This doesn't necessarily mean there's no innovative value in all the apps and tech and tools Silicon Valley has invented. But it does mean those creations don't appear to be spreading out to make the economy more productive. And if you pay workers less for the same work, that doesn't necessarily make you more productive: The work's contribution to the economy hasn't changed, it's just your profit margin that's gone up.
In this sense, Silicon Valley is the new information-age version of a very old problem in the economy.
Yes, the giants of Silicon Valley have created products and services where none existed before, and have revolutionized the way tens of millions of Americans live their lives. But their economic success has not led to widespread productivity growth — it has instead led simply to cool gadgets, large profits, and monopolist consolidation.
Something similar applies to Silicon Valley's vaunted institutional culture. Yes, Netflix and Facebook and Apple still want to see themselves as upstart disruptors (even though they've become the pre-eminent powers in the economy). But this attitude shouldn't be lionized in and of itself. Every business starts out as a small outsider in its industry, facing major competitors. Moralizing that situation — seeing yourself as fundamentally better because you're the upstart and the underdog — is a common human temptation. As is holding on to the self-justifying moral story long after circumstances have changed.
Every business, big or small, is fundamentally "an algorithm for making profit," as Hamilton Nolan put it. And those incentives apply to management, private investors, and public shareholders alike. Whether they make that profit in the "right" way — with a do-gooder maverick's scrappy spirit — or the "wrong" way — by disregarding Google's longheld "Don't be evil" mantra — may trouble individuals in the company, but it makes no difference to the institution as a whole. That's why Silicon Valley has reacted to its good monopolistic fortune the same way the railroad barons of old did. The "pirate" mentality to loot and pillage is universal and inherent among participants in capitalism.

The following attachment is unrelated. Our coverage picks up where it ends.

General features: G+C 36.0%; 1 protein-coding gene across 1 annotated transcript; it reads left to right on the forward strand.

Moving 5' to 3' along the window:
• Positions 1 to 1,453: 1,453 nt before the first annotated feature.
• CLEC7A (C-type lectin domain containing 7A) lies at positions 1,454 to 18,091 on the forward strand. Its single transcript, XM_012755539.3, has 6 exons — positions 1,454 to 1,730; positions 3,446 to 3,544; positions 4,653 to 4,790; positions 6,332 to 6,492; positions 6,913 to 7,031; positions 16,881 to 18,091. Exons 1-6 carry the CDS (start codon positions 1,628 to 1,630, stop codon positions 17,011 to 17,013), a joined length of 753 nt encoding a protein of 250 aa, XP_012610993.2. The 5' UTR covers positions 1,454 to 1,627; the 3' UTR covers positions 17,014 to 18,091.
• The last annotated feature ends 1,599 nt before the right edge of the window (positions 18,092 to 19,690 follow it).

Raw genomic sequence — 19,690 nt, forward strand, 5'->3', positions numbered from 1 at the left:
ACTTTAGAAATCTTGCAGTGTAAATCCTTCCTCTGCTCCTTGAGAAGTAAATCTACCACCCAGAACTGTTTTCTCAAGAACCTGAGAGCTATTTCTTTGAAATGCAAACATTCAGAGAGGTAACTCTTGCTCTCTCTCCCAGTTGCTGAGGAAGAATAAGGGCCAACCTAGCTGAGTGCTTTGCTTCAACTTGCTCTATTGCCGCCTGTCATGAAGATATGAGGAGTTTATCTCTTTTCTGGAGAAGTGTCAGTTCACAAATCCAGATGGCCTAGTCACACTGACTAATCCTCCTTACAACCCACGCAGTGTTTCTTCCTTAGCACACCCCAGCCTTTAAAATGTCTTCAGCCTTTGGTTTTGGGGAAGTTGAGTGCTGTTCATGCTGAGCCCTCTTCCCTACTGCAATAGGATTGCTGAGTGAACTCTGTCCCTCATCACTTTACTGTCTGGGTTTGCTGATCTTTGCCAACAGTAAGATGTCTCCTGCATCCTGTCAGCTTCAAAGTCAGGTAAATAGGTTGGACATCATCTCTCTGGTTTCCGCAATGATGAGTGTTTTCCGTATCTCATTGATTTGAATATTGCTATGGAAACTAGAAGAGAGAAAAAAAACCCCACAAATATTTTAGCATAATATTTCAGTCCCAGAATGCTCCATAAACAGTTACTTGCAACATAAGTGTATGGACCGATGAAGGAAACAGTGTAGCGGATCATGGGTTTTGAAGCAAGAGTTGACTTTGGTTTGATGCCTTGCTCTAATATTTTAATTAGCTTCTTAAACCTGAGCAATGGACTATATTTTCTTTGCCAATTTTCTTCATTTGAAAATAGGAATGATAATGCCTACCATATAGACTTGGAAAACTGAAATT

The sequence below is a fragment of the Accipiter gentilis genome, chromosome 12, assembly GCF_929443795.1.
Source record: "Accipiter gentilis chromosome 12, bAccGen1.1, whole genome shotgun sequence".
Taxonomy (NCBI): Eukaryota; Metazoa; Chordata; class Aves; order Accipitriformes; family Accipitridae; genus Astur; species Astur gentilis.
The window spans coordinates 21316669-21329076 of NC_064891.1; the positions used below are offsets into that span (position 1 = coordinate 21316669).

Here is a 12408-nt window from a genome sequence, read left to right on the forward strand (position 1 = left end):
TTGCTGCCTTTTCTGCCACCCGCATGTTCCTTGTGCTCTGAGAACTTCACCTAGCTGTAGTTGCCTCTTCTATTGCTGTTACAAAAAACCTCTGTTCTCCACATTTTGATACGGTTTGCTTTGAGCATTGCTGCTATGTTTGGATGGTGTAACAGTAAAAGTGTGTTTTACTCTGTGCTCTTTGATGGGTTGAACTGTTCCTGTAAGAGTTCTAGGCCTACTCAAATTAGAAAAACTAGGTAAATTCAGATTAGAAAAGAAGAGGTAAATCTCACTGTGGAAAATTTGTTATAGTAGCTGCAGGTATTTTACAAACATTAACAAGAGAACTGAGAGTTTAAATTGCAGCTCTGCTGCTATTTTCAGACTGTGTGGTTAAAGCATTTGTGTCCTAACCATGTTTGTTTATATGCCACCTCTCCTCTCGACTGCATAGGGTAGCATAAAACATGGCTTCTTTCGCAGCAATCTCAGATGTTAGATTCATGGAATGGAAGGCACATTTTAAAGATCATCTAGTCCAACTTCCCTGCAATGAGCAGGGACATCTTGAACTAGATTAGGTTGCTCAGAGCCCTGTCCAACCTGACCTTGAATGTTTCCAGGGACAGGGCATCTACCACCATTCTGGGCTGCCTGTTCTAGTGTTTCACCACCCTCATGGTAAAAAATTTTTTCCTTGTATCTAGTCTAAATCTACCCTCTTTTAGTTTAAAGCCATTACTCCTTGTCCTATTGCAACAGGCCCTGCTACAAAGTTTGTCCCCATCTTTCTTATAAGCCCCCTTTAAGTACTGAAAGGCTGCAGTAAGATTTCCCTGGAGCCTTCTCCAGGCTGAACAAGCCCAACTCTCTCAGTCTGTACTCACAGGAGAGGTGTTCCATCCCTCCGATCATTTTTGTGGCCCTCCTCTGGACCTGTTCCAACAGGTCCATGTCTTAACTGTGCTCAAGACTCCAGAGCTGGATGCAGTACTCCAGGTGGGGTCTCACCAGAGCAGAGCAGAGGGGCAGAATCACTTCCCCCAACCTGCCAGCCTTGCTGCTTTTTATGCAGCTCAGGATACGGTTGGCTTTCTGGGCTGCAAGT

Of course, the old establishment of "stodgy" corporations are no better. It's not a good thing that most companies have the power to unilaterally fire an employee for causing a heated political argument. And it's not a good thing that Wall Street enjoys such outsized control across many companies in all sectors. But it doesn't make Silicon Valley entrepreneurs a bunch of saints that, being defiant pirate-types, they've (sometimes) resisted these trends.
So please, let's all stop lionizing Silicon Valley. Sure, their tech can be fresh and exciting. But as economic actors, Silicon Valley companies are no different from more traditional companies in longstanding economic sectors. The pathologies of both groups are simply the pathologies that have bedeviled all of American capitalism for decades.